If you’re on a tight time schedule however, then I suggest you head for a few choice spots.
The main crossroads in the city centre, which was actually where the word “canter” was coined, as pilgrims would arrive on horseback from either London or the continent and then choose their passage onto either the Cathedral or the River from here – moving at a quick pace to avoid highwaymen!
The other spots you can’t miss are the historic market places – in particular, the Rush and Butter markets and Butchery Lane, which still bear the same names, but are now lined with lovely cafes where you can stop for a light refreshment, with a view of the Cathedral, just like people have done for hundreds of years!
#7 Get your Pilgrim Passport
And like people have for thousands of years, you can also get your pilgrim passport when you visit Canterbury.
Ok well maybe this is a more modern twist on an old tradition, but nevertheless, the fact you’ve made the pilgrimage to Canterbury, like millions of others over the course of history, still deserves some special recognition!
#8 Head to the Coast!
And then, why not continue on the pilgrimage to the coast!
Like so many coming to or from the continent hundreds of years ago, Canterbury’s proximity to the English, as well as the French, coastline made it both appealing and accessible.
These days you can’t sail across from Canterbury to France – you’ll have to head down to Dover for that – but you can head to the sea and enjoy the wonderful spots you’ll find there.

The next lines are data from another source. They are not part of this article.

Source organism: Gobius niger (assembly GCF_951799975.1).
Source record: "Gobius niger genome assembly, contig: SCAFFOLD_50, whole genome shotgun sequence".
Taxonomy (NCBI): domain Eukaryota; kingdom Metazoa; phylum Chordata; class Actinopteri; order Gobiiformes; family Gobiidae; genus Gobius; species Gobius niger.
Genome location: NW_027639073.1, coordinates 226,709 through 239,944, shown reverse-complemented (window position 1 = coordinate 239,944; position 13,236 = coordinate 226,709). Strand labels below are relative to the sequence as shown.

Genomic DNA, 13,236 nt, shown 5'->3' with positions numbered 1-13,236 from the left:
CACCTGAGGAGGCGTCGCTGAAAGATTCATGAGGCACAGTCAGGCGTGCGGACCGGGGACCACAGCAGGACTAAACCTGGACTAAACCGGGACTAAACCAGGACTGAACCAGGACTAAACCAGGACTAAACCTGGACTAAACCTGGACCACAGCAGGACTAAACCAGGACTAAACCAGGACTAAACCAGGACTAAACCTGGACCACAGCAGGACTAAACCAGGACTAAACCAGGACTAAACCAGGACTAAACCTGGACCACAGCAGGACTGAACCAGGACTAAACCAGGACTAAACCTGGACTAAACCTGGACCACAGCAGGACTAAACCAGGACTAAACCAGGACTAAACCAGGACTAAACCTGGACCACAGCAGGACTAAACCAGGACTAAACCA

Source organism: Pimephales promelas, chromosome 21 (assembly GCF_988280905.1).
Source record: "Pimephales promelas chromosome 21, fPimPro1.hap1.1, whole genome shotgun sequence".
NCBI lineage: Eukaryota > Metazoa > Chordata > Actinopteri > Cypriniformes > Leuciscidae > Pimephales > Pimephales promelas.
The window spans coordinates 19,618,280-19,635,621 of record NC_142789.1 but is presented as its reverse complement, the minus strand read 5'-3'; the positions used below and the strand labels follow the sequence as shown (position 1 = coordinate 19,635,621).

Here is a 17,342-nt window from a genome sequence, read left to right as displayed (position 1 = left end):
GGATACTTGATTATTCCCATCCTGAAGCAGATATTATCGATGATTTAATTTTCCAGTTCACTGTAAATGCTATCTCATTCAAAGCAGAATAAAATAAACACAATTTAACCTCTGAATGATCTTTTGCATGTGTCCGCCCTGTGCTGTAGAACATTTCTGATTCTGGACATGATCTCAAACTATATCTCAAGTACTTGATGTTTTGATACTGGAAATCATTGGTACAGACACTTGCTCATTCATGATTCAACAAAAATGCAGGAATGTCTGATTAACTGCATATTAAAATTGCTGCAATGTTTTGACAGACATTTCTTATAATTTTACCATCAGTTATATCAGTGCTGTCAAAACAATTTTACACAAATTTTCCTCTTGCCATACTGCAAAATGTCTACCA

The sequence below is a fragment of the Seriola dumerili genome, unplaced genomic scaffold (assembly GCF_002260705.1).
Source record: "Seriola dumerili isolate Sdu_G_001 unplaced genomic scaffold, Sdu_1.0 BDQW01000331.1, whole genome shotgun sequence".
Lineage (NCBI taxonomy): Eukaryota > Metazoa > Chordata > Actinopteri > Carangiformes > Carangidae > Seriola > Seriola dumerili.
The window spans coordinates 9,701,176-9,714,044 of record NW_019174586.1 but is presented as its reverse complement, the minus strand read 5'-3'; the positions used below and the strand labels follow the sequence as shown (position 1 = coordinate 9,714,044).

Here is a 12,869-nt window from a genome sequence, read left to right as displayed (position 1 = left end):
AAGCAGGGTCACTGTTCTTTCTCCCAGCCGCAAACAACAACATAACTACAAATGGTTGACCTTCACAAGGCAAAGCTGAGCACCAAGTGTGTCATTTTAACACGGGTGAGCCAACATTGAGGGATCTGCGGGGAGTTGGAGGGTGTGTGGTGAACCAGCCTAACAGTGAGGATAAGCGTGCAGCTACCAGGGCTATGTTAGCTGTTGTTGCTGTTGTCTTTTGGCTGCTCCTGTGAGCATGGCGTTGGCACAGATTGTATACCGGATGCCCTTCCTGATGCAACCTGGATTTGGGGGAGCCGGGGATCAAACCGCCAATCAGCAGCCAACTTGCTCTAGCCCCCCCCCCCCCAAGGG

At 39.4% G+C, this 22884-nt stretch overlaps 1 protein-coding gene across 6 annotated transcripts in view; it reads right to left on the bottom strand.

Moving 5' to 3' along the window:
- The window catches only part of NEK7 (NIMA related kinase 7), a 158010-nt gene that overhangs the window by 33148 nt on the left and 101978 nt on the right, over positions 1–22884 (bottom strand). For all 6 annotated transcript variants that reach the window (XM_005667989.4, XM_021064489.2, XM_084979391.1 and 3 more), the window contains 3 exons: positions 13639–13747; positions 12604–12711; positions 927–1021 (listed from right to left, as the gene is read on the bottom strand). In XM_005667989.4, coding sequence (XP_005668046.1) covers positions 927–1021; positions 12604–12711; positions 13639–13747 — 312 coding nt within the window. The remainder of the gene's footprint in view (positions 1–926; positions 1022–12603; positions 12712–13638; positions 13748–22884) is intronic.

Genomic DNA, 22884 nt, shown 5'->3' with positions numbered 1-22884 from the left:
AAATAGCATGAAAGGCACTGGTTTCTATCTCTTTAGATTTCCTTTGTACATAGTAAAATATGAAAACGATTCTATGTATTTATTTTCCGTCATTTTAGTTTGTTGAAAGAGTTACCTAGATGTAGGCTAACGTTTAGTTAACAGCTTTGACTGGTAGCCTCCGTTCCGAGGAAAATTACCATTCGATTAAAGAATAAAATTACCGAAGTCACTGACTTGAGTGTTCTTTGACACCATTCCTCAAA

Top of the list and closest to Canterbury is the wonderful harbour town of Whitstable.
I’ve written a whole guide to visiting this city here, so click on the link and head over to my Whitstable-specific article for more info.
Otherwise, the other top spot to consider nearby to Canterbury is the kitsch seaside spot of Herne Bay.
Complete with a historic pier and plenty of activities for the whole family (candle making anyone?), this is a super spot to spend a day on the beach eating more ice cream than you should!
And talking of ice cream, there’s no question one of the best things you have to do when you visit Canterbury, is eat!
There’s so many great places to enjoy here, that it would be impossible to name them all, but aside from the fresh oysters in Whitstable, some favs in the city of Canterbury include Café du Soleil where you can sit out along the river (magic on a sunny day), Tiny Time tearoom for some classic British sandwich action, Café Chambers for a top breakfast (you can see the Cathedral’s inhouse stonemason at work from the top floor) and the Burgan Café for vegan treats.
Top of the list though it has to be The Good Shed, which is right next door to Canterbury West Station.
And once you’re done with all the eating, it’s probably time to do some drinking too!